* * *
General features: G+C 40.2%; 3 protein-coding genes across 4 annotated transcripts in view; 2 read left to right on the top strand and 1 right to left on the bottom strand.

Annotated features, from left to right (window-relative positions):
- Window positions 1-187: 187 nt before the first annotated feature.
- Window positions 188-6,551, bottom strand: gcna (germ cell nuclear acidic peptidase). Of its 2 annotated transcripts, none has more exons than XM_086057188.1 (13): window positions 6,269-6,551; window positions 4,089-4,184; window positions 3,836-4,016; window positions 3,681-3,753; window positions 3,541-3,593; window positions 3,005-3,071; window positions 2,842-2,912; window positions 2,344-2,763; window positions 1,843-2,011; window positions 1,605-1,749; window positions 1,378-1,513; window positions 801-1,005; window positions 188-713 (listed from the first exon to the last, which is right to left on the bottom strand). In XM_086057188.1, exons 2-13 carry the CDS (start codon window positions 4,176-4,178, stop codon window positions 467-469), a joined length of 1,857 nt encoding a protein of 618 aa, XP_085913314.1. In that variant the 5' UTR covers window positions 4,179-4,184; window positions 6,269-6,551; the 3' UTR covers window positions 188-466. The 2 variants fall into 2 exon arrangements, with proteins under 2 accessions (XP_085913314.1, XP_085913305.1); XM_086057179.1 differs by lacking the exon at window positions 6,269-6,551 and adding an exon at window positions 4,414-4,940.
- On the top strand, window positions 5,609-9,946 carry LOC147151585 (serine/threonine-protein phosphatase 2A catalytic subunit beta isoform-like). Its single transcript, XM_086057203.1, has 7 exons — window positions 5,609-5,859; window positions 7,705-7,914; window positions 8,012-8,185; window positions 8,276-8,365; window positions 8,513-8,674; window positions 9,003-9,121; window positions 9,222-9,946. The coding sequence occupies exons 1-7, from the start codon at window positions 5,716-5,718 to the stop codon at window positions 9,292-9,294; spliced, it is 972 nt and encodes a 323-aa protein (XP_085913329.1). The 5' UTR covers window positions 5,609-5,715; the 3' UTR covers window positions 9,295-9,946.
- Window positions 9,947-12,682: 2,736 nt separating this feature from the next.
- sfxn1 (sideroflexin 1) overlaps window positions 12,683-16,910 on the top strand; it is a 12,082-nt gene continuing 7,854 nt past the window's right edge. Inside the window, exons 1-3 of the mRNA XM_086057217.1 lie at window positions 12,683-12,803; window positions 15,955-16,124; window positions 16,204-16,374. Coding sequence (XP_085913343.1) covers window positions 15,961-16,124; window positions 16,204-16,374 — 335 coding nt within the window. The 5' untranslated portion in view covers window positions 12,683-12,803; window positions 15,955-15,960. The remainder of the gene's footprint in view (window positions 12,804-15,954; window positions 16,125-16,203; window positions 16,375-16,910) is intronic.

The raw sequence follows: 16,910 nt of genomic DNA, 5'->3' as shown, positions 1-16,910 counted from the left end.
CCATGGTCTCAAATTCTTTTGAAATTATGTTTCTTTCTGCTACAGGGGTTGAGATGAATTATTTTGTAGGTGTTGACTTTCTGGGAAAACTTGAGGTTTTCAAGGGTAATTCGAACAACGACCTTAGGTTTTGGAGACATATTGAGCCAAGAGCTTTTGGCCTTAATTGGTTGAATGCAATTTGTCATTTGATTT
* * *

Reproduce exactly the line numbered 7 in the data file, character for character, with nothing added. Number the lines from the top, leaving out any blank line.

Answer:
- sfxn1 (sideroflexin 1) overlaps window positions 12,683-16,910 on the top strand; it is a 12,082-nt gene continuing 7,854 nt past the window's right edge. Inside the window, exons 1-3 of the mRNA XM_086057217.1 lie at window positions 12,683-12,803; window positions 15,955-16,124; window positions 16,204-16,374. Coding sequence (XP_085913343.1) covers window positions 15,961-16,124; window positions 16,204-16,374 — 335 coding nt within the window. The 5' untranslated portion in view covers window positions 12,683-12,803; window positions 15,955-15,960. The remainder of the gene's footprint in view (window positions 12,804-15,954; window positions 16,125-16,203; window positions 16,375-16,910) is intronic.